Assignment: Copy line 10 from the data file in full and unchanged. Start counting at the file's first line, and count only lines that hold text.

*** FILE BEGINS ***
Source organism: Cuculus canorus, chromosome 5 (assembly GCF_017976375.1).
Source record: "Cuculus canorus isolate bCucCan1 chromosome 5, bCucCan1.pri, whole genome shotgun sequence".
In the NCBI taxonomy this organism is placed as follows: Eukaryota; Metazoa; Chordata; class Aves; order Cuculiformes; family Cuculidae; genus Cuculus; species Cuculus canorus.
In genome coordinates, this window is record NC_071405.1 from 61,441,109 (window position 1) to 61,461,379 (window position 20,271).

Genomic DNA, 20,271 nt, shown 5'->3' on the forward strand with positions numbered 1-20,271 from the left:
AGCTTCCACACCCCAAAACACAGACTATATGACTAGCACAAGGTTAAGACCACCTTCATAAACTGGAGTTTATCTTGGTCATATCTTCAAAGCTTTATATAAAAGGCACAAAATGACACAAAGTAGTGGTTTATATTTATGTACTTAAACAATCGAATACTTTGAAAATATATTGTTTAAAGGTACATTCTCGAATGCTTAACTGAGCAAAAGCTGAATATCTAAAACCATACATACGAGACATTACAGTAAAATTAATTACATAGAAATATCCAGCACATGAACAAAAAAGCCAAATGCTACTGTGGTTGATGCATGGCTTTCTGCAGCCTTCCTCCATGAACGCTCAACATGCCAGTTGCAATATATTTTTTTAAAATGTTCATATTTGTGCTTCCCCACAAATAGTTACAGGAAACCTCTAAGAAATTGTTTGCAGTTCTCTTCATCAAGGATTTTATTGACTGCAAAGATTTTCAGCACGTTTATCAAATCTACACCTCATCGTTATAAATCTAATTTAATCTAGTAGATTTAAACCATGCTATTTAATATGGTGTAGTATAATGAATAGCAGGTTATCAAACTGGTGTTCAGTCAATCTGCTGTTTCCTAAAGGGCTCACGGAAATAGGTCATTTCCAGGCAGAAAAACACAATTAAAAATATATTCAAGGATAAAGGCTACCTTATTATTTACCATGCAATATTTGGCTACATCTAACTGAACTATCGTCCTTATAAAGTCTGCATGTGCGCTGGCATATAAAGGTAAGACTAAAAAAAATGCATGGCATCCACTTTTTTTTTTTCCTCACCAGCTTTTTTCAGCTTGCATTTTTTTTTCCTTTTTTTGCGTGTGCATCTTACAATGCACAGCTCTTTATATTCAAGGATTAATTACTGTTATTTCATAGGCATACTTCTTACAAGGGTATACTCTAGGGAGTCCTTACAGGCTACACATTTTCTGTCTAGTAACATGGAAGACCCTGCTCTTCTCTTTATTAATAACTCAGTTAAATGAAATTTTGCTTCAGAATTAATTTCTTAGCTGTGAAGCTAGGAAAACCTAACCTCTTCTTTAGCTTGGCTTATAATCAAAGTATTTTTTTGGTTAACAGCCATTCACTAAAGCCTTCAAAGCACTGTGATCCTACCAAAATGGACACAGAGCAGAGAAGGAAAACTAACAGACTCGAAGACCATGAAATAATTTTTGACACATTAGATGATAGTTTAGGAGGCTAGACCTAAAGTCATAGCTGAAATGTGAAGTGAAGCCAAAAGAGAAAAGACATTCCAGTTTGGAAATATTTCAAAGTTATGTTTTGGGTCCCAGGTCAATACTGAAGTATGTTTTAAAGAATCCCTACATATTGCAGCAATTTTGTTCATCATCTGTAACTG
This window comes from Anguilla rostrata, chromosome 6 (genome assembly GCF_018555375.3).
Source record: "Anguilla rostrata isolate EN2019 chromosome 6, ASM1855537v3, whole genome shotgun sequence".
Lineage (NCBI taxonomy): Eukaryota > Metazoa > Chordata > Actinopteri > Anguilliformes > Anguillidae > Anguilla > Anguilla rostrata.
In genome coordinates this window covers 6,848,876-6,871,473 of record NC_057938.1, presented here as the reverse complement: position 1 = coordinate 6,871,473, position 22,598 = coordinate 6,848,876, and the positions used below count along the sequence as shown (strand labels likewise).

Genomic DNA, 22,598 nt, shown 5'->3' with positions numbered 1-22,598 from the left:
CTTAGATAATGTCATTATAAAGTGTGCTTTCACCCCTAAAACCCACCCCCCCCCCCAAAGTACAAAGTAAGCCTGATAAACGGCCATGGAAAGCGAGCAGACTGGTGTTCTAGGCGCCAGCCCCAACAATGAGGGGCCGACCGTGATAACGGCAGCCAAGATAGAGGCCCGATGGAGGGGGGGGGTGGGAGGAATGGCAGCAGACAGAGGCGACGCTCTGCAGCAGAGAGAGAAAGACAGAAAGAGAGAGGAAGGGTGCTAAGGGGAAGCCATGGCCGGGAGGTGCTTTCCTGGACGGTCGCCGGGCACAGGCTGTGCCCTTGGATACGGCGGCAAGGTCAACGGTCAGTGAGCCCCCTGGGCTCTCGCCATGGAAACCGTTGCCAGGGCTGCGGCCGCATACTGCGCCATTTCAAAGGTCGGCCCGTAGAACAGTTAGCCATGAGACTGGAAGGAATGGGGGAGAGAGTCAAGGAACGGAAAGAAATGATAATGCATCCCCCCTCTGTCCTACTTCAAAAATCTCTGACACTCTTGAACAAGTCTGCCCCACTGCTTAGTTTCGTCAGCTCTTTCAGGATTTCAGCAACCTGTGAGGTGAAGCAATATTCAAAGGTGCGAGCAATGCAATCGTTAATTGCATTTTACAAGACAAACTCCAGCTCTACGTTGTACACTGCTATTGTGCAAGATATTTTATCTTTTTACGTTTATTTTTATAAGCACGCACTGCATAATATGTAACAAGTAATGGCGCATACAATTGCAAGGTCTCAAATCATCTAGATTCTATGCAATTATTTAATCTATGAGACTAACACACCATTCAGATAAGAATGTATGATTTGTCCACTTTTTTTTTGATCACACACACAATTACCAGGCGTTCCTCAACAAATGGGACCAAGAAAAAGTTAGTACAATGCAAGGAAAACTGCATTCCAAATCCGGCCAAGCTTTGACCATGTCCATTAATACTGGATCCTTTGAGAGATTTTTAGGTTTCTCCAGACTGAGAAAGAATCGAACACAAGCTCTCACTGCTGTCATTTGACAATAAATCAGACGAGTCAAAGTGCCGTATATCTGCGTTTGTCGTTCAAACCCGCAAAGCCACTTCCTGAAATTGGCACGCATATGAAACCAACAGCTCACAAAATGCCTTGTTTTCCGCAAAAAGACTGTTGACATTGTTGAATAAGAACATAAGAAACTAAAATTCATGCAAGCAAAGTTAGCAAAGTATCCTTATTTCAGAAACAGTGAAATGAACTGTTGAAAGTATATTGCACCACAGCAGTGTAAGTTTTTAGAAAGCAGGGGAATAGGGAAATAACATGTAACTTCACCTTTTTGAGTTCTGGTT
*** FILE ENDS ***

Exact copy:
In genome coordinates this window covers 6,848,876-6,871,473 of record NC_057938.1, presented here as the reverse complement: position 1 = coordinate 6,871,473, position 22,598 = coordinate 6,848,876, and the positions used below count along the sequence as shown (strand labels likewise).